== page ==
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More exploring of Winnipeg's winter wonderland

Good morning, folks.

Hope you all had a lovely weekend. I'm sure you Jets fans enjoyed it!

Oh, and all you curling lovers, as well.

So, this might not be news to you, but it was new to me.

Did you know there's this long and winding trail on the Red and Assiniboine rivers?

Like, in the middle — that you can go on? In the winter, of course.

I think I may have just heard a collective, "Um, yeah, we knew that Steve."

OK, OK — for those of you who have been following this tale, you know I'm just starting to explore Winnipeg in the winter.

According to this story by Darren Bernhardt, we have a long history of recreation on Winnipeg rivers — dating back to 1872. 

And I'm just hearing about this now? 

All right, I admit I might have heard about this once or twice before — but generally, it seems all I ever hear about Winnipeg river paths is that they are closed.

That is not the case this year — the Centennial River Trail is definitely open. I can attest to it personally after exploring a fair bit of it on Sunday. Some of you might have done the same — there sure were a lot of us out enjoying a spring-like day in February.

MIKE DEAL / WINNIPEG FREE PRESS FILES

MIKE DEAL / WINNIPEG FREE PRESS FILES

My follow-up research on Monday revealed that the river trails draw tens of thousands of you folks annually — thanks for the invite — and that the Zamboni-cleared path has welcomed skaters since 1990. Conditions didn't allow the trail to open at all last winter, but perhaps the recent polar vortex served some purpose, and this year the trails have now reached their maximum lengths for the year — going as far as the Hugo Docks on the Assiniboine and to Churchill Drive on the Red.

An unofficial trail on the Assiniboia actually goes a fair bit further west. Our Sunday biking on the river took us from Assiniboine Park, to the Forks, and then down the Red to the Redboine Boat Club on Churchill Drive. Included in the 17-km ride was a bank-climbing portage just past the Route 90 overpass that had us cut through Omand's Creek Park and then back down to the Assiniboine.

While biking along, you get a unique perspective of the sights of the city. You see the buildings, the bridges, the tree lines.

Here's a confession: I've lived here the better part of my 60 years and Sunday was the first time I'd been on the Red or Assiniboine in the winter.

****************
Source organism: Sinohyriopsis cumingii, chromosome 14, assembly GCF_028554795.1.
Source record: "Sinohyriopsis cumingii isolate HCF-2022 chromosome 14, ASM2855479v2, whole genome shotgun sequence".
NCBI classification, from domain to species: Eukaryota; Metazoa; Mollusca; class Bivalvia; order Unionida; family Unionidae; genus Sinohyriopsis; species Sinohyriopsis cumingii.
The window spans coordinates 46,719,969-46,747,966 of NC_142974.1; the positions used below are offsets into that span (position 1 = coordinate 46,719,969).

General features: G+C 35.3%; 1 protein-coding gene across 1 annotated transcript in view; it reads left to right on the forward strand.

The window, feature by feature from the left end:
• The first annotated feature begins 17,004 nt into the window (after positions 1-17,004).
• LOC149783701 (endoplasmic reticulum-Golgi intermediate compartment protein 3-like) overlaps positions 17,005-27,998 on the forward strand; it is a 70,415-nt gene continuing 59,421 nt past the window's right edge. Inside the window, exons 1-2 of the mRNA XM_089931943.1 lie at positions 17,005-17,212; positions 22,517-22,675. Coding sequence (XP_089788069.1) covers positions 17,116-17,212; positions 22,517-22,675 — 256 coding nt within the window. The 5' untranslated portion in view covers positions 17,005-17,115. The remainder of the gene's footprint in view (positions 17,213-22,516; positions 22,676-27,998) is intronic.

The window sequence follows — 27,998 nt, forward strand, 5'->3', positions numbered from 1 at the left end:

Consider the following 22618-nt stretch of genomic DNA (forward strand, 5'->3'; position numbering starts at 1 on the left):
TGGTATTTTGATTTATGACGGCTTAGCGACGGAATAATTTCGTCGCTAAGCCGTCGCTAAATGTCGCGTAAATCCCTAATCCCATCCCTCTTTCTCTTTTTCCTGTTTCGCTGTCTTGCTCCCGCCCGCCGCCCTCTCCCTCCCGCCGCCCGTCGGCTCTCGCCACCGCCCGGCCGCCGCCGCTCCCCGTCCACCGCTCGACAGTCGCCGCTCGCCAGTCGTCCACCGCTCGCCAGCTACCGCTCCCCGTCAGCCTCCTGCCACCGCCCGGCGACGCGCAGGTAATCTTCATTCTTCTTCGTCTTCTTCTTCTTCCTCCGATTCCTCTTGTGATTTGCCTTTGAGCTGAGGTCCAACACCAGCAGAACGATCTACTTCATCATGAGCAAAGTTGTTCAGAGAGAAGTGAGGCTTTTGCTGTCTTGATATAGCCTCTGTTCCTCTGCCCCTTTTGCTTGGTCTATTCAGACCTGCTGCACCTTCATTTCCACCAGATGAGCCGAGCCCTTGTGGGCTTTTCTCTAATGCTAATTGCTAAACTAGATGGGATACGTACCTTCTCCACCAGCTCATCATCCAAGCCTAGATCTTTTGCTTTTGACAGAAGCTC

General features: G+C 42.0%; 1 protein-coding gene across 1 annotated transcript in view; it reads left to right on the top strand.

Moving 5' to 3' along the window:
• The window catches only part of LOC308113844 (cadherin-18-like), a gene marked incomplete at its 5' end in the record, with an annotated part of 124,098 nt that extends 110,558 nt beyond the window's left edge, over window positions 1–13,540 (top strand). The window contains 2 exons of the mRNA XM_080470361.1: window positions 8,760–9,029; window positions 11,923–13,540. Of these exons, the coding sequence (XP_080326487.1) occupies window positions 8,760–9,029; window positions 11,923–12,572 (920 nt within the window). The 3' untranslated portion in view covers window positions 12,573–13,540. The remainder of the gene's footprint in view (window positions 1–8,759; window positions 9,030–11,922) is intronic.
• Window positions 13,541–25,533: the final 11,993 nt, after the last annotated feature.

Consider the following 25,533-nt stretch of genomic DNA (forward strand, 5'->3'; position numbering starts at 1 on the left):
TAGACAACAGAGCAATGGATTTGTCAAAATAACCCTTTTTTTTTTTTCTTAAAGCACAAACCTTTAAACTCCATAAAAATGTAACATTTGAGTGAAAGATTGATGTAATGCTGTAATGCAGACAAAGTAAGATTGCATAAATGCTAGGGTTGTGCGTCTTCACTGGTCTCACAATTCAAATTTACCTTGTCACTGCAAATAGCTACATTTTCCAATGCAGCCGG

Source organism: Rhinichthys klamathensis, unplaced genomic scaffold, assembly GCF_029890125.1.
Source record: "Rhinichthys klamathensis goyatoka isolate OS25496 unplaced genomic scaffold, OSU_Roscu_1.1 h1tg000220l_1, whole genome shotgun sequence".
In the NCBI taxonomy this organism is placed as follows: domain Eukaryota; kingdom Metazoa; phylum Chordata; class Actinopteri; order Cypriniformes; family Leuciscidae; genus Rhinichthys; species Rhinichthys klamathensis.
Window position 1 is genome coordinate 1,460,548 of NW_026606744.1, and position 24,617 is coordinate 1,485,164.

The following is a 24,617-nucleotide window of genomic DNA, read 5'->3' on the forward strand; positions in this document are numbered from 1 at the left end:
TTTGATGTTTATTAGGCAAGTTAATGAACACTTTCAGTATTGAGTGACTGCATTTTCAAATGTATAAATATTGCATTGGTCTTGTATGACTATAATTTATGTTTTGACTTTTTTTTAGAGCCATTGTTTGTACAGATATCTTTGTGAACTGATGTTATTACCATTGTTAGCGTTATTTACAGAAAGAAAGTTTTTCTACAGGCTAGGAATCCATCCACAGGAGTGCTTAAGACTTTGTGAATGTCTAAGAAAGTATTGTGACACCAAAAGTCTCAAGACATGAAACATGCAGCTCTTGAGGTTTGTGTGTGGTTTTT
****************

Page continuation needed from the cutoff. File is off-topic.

Who knew?

There were folks skating, playing hockey, cross-country skiing, walking their dogs — saw the most gorgeous Irish Terrier and had a great chat with her owners. 

RUTH BONNEVILLE / WINNIPEG FREE PRESS FILES

RUTH BONNEVILLE / WINNIPEG FREE PRESS FILES

The title sponsor of the trail this year is the Winnipeg Foundation, celebrating the 100th anniversary of its work in our community — you can learn all about that history from the signage along the route.

Back in 2018, 398 of you braved the icy temperatures to set the Guinness World Record for the world's longest chain of ice skaters.

It's unofficial, but I think we also set a record on Sunday — most people determined to get outside and escape a COVID lockdown.

Nice to see you out there. Better late than never, right?

As always folks, you can reach me by replying to this mailing or by sending me an email here.


Our Coverage

Nervous Nellies: The Jets are off to their third-best start to a season since re-locating from Atlanta a decade ago and the local NHL club flew home Monday after a successful 3-1-0 road swing. Their 11-6-1 record is second-best in the Canadian division and eighth-overall in the league in terms of win percentage. In light of all that, Mike McIntyre asks in today's column why does it still feel like the angst and handwringing surrounding the Jets remains sky-high?;

• Back behind the wheel: After a serious accident in July, Amber Balcaen told her family that her car racing days were over. But as the Winnipegger began to heal, she began to change her tune and the 28-year-old tells Taylor Allen she isn't letting the scary experience slow her down. It was announced last week that she will be competing in 40 races this season in a new NASCAR development program in California called the BMR Drivers Academy;

TREVOR HAGAN / WINNIPEG FREE PRESS FILES
Amber Balcaen

TREVOR HAGAN / WINNIPEG FREE PRESS FILES Amber Balcaen

Day 4: Action continued on Monday at the Scotties Tournament of Hearts in Calgary and Mike Sawatzky has a full report on how Manitoba's teams made out;

• Double-duty: Mike also has a story on how Kate Cameron found a way to handle her day-to-day work duties as a paralegal and the high-stakes intensity of competing at the Scotties — the Manitoba-based third for Alberta's team in Calgary decided to do both.

 

What we're reading

One of you sent me a note recently, thanking me for sometimes including links to stories I have read on other sites and asking me to provide more. Frankly our stories are much better. Just kidding (kinda) — other outlets do great work too and here's a few examples today:

In their own words: Sumiko Wilson has a story for Sportsnet on how sports weaponize racist beauty standards against Black women;

• Paul Maurice 20 Questions: The Athletic's Sean Fitzgerald has a probing Q & A with Jets coach, on Whalers, Stanley Cup hopes and the movie Cool Hand Luke;

So, yesterday: There was a moment when the NHL’s outdoor game was a good idea. That moment has passed, Globe and Mail's Cathal Kelly says in his latest column;

• The Year of Fernando Tatis Jr.: ESPN's Jeff Passan writes why San Diego Padres' $340-million face is exactly what MLB needs right now.

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